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17 • Summary

17 • Summary

In previous chapters, we focused on developing general ideas of organic reactivity, looking at the chemistry of hydrocarbons and alkyl halides and seeing some of the tools used in structural studies. With that accomplished, we have now begun to study the oxygen-containing functional groups that lie at the heart of organic and biological chemistry.

Alcohols are among the most versatile of all organic compounds. They occur widely in nature, are important industrially, and have an unusually rich chemistry. The most widely used methods of alcohol synthesis start with carbonyl compounds. Aldehydes, esters, and carboxylic acids are reduced by reaction with LiAlH4 to give primary alcohols (RCH2OH); ketones are reduced to yield secondary alcohols (R2CHOH).

Alcohols are also prepared by reaction of carbonyl compounds with Grignard reagents, RMgX. Addition of a Grignard reagent to formaldehyde yields a primary alcohol, addition to an aldehyde yields a secondary alcohol, and addition to a ketone or an ester yields a tertiary alcohol. The Grignard reaction is limited by the fact that Grignard reagents can’t be prepared from alkyl halides that contain reactive functional groups in the same molecule. This problem can sometimes be avoided by protecting the interfering functional group. Alcohols are often protected by formation of trialkylsilyl ethers.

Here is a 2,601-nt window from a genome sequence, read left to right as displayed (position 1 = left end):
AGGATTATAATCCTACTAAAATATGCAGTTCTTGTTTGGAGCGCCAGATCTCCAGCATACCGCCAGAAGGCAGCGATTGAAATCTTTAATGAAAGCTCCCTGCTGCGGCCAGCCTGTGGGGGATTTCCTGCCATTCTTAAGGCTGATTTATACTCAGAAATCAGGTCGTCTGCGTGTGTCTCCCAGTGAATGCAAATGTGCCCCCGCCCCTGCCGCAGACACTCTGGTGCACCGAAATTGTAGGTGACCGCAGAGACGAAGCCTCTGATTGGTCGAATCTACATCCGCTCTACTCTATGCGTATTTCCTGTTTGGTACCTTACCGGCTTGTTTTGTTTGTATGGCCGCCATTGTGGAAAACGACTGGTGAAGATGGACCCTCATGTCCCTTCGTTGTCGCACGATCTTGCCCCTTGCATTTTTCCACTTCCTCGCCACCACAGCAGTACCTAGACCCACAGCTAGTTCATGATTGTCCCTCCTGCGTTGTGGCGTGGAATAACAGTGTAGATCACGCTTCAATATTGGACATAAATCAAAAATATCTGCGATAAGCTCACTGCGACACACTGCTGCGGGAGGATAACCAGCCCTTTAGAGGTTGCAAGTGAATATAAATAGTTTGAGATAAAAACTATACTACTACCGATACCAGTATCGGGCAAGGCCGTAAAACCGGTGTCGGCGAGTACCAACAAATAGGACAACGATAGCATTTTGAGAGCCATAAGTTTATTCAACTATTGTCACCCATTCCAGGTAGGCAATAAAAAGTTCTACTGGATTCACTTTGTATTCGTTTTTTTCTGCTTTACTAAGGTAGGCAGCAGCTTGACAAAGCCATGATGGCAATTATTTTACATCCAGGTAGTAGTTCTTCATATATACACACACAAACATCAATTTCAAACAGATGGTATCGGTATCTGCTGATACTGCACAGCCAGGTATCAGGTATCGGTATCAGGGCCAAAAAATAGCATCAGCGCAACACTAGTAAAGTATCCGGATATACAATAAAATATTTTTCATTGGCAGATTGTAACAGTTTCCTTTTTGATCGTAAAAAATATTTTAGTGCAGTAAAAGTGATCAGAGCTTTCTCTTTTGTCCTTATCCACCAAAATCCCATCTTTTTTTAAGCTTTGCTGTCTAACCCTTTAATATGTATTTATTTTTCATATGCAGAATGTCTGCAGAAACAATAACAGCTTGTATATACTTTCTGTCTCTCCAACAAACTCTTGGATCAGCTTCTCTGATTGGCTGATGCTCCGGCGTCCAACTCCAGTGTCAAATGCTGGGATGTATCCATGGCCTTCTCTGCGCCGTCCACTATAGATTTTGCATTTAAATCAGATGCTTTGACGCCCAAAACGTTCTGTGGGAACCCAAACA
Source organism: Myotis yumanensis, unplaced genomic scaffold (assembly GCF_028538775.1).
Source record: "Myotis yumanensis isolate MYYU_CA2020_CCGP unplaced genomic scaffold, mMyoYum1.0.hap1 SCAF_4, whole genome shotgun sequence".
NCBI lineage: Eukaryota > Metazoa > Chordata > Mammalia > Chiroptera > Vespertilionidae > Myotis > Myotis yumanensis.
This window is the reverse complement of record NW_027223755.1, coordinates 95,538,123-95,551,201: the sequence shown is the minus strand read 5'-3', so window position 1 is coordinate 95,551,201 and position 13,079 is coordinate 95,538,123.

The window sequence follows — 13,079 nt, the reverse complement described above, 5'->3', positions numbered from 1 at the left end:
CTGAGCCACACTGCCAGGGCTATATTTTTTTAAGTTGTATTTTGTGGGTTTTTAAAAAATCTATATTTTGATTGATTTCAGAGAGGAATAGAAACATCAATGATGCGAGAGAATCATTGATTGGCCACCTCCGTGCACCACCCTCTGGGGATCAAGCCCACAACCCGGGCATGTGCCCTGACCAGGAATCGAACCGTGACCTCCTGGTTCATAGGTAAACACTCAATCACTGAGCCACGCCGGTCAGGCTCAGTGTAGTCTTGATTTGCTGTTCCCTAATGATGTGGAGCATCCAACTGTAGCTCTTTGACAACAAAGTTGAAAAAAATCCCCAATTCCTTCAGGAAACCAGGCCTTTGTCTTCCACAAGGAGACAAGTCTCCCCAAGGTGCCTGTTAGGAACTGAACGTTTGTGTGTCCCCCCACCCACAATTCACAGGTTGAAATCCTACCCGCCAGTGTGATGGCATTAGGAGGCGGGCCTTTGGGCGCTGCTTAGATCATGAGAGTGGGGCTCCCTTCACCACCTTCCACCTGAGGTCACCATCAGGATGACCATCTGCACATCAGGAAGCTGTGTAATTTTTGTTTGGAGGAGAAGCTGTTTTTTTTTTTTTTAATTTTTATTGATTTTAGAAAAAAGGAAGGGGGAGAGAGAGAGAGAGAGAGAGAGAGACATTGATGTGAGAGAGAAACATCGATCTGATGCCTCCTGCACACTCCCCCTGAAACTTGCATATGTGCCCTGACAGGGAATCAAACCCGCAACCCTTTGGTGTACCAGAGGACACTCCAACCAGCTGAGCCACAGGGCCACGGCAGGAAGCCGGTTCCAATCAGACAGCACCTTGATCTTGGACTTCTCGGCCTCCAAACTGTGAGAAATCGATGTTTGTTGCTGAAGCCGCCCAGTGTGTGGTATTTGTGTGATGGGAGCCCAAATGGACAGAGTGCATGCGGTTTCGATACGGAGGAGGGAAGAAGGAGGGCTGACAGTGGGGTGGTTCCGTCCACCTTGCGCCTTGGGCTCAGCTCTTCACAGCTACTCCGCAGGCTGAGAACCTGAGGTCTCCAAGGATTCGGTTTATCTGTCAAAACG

Alcohols undergo many reactions and can be converted into many other functional groups. They can be dehydrated to give alkenes by treatment with POCl3 and can be transformed into alkyl halides by treatment with PBr3 or SOCl2. Furthermore, alcohols are weakly acidic (pKa ≈ 16–18) and react with strong bases and with alkali metals to form alkoxide anions, which are used frequently in organic synthesis. Perhaps the most important reaction of alcohols is their oxidation to carbonyl compounds. Primary alcohols yield either aldehydes or carboxylic acids, secondary alcohols yield ketones, but tertiary alcohols are not normally oxidized.

Phenols are aromatic counterparts of alcohols but are more acidic (pKa ≈ 10) because their corresponding phenoxide anions are resonance stabilized by delocalization of the negative charge into the aromatic ring. Substitution of the aromatic ring by an electron-withdrawing group increases phenol acidity, and substitution by an electron-donating group decreases acidity. Phenols can be oxidized to quinones, and quinones can be reduced back to hydroquinones.

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